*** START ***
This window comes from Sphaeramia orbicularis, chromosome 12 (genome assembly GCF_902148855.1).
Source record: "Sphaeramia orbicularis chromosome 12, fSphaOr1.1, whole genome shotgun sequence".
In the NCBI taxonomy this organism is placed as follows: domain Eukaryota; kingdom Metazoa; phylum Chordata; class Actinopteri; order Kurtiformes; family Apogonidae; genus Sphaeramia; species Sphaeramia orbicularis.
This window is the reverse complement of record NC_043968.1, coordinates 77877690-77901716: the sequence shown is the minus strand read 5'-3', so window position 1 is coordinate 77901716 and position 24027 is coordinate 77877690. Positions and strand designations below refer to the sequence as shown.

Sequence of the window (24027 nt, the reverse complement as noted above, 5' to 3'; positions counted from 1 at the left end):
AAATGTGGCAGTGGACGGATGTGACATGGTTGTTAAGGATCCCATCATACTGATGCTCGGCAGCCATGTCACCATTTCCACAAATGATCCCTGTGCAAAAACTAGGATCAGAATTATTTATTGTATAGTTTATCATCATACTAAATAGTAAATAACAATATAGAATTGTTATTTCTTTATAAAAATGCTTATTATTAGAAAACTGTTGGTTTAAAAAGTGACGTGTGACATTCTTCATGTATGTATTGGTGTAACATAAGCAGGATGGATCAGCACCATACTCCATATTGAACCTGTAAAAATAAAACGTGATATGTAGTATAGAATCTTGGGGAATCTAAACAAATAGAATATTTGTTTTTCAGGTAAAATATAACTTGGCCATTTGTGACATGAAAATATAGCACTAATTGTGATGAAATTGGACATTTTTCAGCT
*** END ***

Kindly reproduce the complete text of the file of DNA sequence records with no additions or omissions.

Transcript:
This window comes from Sphaeramia orbicularis, chromosome 12 (genome assembly GCF_902148855.1).
Source record: "Sphaeramia orbicularis chromosome 12, fSphaOr1.1, whole genome shotgun sequence".
In the NCBI taxonomy this organism is placed as follows: domain Eukaryota; kingdom Metazoa; phylum Chordata; class Actinopteri; order Kurtiformes; family Apogonidae; genus Sphaeramia; species Sphaeramia orbicularis.
This window is the reverse complement of record NC_043968.1, coordinates 77877690-77901716: the sequence shown is the minus strand read 5'-3', so window position 1 is coordinate 77901716 and position 24027 is coordinate 77877690. Positions and strand designations below refer to the sequence as shown.

Sequence of the window (24027 nt, the reverse complement as noted above, 5' to 3'; positions counted from 1 at the left end):
AAATGTGGCAGTGGACGGATGTGACATGGTTGTTAAGGATCCCATCATACTGATGCTCGGCAGCCATGTCACCATTTCCACAAATGATCCCTGTGCAAAAACTAGGATCAGAATTATTTATTGTATAGTTTATCATCATACTAAATAGTAAATAACAATATAGAATTGTTATTTCTTTATAAAAATGCTTATTATTAGAAAACTGTTGGTTTAAAAAGTGACGTGTGACATTCTTCATGTATGTATTGGTGTAACATAAGCAGGATGGATCAGCACCATACTCCATATTGAACCTGTAAAAATAAAACGTGATATGTAGTATAGAATCTTGGGGAATCTAAACAAATAGAATATTTGTTTTTCAGGTAAAATATAACTTGGCCATTTGTGACATGAAAATATAGCACTAATTGTGATGAAATTGGACATTTTTCAGCT